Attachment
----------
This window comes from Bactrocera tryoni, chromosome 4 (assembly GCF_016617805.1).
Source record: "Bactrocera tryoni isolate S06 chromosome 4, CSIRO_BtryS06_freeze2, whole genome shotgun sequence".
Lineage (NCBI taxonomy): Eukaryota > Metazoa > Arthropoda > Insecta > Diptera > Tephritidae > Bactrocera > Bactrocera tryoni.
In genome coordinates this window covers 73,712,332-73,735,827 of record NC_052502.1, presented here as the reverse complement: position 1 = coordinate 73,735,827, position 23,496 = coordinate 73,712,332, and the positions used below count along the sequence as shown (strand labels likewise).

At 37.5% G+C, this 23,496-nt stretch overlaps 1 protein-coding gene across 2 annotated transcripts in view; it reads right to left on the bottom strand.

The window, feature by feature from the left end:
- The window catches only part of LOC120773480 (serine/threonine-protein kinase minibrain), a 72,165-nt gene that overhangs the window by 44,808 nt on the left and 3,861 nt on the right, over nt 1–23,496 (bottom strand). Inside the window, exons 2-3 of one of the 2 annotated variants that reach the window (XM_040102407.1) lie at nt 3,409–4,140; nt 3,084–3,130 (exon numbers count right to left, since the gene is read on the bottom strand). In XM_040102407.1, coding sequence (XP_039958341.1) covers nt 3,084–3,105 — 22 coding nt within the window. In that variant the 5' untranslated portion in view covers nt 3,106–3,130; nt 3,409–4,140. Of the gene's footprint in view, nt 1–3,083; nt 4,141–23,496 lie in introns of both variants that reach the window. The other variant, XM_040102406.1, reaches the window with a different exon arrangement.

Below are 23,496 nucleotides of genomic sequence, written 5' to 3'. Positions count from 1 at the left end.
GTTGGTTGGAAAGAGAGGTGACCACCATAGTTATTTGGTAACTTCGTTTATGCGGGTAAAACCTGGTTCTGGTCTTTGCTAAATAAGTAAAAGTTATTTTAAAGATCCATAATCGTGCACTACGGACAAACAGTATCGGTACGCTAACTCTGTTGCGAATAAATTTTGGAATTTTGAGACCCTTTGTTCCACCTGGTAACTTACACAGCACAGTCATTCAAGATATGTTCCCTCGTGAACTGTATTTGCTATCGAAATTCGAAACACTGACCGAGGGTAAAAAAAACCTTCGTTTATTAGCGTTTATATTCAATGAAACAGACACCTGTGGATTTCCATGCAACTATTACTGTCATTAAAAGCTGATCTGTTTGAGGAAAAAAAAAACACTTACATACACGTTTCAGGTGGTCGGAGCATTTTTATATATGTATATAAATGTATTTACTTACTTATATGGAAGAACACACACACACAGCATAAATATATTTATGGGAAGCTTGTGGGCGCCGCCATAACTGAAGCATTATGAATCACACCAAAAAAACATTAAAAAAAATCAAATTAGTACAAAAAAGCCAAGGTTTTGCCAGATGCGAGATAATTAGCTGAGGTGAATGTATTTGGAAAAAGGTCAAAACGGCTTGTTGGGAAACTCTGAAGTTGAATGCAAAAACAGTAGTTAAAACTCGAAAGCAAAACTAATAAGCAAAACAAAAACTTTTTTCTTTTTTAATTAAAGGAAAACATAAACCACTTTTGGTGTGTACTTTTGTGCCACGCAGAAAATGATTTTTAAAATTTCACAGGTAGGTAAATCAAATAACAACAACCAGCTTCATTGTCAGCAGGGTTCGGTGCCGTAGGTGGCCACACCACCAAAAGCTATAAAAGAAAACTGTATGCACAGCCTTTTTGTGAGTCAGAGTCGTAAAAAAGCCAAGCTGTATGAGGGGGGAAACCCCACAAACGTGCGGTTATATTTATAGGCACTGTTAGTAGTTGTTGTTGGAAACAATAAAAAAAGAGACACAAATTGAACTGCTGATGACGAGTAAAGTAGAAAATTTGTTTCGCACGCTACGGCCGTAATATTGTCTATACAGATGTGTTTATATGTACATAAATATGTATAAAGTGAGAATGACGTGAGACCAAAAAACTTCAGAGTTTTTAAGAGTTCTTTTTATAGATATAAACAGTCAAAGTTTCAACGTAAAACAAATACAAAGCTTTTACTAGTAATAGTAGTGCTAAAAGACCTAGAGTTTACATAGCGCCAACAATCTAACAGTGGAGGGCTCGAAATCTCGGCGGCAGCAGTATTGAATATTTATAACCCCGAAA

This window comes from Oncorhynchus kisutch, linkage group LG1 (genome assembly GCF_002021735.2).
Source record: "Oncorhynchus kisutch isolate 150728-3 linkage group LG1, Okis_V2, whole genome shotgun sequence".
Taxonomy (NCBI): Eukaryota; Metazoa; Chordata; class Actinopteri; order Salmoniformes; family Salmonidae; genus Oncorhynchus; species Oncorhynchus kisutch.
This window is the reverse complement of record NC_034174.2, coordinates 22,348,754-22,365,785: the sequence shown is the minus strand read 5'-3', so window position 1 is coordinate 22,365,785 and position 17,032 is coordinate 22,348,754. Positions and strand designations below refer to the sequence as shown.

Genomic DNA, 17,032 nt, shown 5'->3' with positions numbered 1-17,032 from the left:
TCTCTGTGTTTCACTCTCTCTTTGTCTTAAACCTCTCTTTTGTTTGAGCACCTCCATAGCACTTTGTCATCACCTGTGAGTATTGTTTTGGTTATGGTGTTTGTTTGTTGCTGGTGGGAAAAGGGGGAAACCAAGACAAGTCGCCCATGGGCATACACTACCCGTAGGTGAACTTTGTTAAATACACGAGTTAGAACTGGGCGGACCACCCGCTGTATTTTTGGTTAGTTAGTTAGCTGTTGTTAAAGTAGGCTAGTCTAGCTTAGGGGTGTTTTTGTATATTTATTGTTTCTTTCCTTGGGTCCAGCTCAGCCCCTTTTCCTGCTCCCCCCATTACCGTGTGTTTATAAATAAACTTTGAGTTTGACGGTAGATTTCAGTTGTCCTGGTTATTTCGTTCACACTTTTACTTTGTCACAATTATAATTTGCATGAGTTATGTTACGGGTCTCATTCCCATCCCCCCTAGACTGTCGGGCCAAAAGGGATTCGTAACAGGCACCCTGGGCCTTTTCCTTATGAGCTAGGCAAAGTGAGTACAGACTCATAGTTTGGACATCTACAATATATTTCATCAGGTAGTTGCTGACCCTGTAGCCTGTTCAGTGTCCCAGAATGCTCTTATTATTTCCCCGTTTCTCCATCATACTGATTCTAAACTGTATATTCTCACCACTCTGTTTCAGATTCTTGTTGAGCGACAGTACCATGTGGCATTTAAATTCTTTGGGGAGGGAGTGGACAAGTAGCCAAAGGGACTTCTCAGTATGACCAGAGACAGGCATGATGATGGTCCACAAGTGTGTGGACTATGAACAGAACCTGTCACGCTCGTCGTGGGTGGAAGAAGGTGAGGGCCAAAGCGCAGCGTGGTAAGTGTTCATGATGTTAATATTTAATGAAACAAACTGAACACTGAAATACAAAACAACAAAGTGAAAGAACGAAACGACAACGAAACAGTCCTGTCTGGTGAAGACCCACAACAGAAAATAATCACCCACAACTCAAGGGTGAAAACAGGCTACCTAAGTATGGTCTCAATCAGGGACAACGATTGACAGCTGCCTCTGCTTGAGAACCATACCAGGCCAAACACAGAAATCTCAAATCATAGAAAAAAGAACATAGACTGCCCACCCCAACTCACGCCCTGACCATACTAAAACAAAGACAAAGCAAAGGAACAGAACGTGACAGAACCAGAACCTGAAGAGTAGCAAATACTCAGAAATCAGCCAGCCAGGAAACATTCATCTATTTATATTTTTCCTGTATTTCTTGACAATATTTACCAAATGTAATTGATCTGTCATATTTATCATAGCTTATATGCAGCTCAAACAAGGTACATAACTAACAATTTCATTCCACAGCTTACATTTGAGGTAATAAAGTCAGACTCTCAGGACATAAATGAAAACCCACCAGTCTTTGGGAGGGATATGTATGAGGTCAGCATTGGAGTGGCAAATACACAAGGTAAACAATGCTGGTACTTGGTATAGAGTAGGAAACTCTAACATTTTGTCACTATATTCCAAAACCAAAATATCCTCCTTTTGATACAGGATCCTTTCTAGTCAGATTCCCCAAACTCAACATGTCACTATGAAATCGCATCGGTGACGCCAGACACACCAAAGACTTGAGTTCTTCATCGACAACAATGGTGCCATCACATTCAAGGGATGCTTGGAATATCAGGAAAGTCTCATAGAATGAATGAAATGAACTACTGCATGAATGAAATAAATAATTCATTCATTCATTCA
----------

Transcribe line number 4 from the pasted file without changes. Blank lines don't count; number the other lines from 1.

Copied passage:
In genome coordinates this window covers 73,712,332-73,735,827 of record NC_052502.1, presented here as the reverse complement: position 1 = coordinate 73,735,827, position 23,496 = coordinate 73,712,332, and the positions used below count along the sequence as shown (strand labels likewise).